Beyond its use (and misuse — see the Wisconsin Old Fashioned) in mixed drinks, brandy is not much understood or valued on this side of the Atlantic. Aged in wooden casks (or colored to simulate said aging), brandy is a spirit made by the distillation of wine, which brings its alcohol content comfortably up into the 70-90+ proof range.
Chilly winter evenings seem to be a good match for the warm, sometimes buttery flavor of a good brandy. It was on such a night that I headed out to Cave Vin to meet up with Craig Drehmel and Jeff Mitchell, the two-man team behind Gastro Non Grata. We got started late, opening the first bottle after 9pm.
JAMES NORTON: I don’t really know brandy from any other brown liquor out there. Based on a convincing and glowing review, I bought my father a bottle of Germain-Robin alambic (if memory serves) for Christmas last year and he loved it. But I’m not really up on the stuff — can you give me a sweeping overview of what we’ve got here tonight? Am I right in thinking that there are some broad differences between, for example, a lot of the Spanish brandies and their French counterparts?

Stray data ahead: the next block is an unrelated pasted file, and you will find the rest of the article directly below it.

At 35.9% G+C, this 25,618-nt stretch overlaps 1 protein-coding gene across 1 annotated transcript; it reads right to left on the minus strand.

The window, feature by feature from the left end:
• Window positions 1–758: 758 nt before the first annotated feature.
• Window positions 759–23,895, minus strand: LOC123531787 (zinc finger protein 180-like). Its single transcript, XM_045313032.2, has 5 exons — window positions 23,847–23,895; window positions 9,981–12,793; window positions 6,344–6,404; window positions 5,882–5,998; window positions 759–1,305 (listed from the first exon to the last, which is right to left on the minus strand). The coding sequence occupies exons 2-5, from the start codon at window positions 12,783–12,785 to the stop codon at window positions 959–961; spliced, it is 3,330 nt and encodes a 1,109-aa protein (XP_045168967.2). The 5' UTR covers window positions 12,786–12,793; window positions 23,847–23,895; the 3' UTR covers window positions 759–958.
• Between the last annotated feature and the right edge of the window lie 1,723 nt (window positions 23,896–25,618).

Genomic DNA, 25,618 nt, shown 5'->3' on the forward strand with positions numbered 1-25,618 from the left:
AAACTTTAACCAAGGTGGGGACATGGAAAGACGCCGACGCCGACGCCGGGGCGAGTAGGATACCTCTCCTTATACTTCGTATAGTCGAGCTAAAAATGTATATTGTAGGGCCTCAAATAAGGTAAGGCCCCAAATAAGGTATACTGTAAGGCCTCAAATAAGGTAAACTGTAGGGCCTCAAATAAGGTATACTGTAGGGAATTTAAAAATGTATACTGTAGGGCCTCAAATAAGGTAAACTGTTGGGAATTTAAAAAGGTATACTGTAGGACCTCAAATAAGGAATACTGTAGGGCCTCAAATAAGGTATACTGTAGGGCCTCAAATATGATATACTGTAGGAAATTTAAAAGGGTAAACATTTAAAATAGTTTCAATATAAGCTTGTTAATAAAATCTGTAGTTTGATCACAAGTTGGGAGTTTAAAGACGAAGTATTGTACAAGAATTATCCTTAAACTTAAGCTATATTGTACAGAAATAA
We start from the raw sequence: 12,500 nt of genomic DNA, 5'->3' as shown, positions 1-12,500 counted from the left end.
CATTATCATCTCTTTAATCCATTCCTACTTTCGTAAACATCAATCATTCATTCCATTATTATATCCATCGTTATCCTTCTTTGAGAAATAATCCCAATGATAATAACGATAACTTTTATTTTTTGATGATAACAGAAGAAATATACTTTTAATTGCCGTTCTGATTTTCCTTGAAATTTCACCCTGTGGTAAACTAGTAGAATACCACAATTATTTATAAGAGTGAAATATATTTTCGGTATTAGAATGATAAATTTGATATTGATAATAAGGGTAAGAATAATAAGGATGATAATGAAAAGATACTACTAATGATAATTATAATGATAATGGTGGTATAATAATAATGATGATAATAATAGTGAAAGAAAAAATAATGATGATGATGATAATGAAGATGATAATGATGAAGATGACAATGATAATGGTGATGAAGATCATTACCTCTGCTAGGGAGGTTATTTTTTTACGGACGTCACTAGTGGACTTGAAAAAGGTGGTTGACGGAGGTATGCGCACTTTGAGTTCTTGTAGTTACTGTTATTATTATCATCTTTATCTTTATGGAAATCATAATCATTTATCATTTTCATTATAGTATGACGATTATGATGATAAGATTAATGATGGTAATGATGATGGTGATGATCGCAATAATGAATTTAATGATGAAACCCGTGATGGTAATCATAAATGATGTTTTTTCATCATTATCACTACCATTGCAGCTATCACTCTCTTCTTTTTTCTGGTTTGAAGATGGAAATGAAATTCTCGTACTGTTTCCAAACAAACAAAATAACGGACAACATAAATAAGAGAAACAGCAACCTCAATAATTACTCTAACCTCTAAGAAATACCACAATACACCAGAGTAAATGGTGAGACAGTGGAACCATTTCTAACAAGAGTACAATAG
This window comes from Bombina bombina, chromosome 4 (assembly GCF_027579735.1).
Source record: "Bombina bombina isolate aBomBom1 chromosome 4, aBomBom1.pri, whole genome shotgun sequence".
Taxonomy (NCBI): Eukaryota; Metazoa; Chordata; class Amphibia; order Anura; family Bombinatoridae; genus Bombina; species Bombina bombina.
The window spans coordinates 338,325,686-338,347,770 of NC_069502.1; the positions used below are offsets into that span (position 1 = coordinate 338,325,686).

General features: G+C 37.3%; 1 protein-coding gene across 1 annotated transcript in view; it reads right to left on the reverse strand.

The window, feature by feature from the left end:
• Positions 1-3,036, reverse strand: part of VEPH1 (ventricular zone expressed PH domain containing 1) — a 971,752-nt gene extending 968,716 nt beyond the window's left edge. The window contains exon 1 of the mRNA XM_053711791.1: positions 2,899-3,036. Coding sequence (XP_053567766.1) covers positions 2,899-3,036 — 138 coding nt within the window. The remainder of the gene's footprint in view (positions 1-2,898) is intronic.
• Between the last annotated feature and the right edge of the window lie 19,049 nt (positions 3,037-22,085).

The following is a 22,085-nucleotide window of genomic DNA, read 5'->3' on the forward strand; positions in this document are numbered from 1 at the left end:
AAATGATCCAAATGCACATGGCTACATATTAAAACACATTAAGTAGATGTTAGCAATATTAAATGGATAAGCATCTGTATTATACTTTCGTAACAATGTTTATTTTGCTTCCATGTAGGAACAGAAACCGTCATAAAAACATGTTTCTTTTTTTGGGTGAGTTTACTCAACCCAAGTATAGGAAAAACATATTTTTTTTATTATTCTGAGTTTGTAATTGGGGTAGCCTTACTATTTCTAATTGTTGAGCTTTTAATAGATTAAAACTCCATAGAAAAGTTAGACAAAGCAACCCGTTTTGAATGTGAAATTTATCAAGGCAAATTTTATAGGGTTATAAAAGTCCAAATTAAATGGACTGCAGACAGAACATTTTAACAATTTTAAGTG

CRAIG DREHMEL: Well, I sort of cleaned out the cupboards on this one. We’ve got everything from fruit eau de vie from Clear Creek Distillery in Oregon, traditional French Cognac, some Spanish brandy, good California brandy and an apple brandy for good measure.
As for their differences, the answer is yes. Brandy is a very sweeping term and flavors depend on the fruit it’s distilled from, if and how long it’s aged in wood and what kind of barrel amongst many variables. I guess we should talk about the clear ones first.
The Clear Creek Gewurztraminer Marc and Kirschwasser, now these are eau de vie (water of life) made by some really nice people in Portland. They call the Gewurz brandy Marc in honor of it’s French background. This is definitely my favorite of their library, the spicy overtones mixed with lychee are just subtle enough to handle the extreme burn and the Kirschwasser is really mild with a hint of sweetness.
Be it known that these aren’t really the kind of brandy you sip and savor — it is meant to burn a hole in your stomach when you’ve had too much to eat and the chef keeps bringing out more courses. But they serve their place and can be very, very good.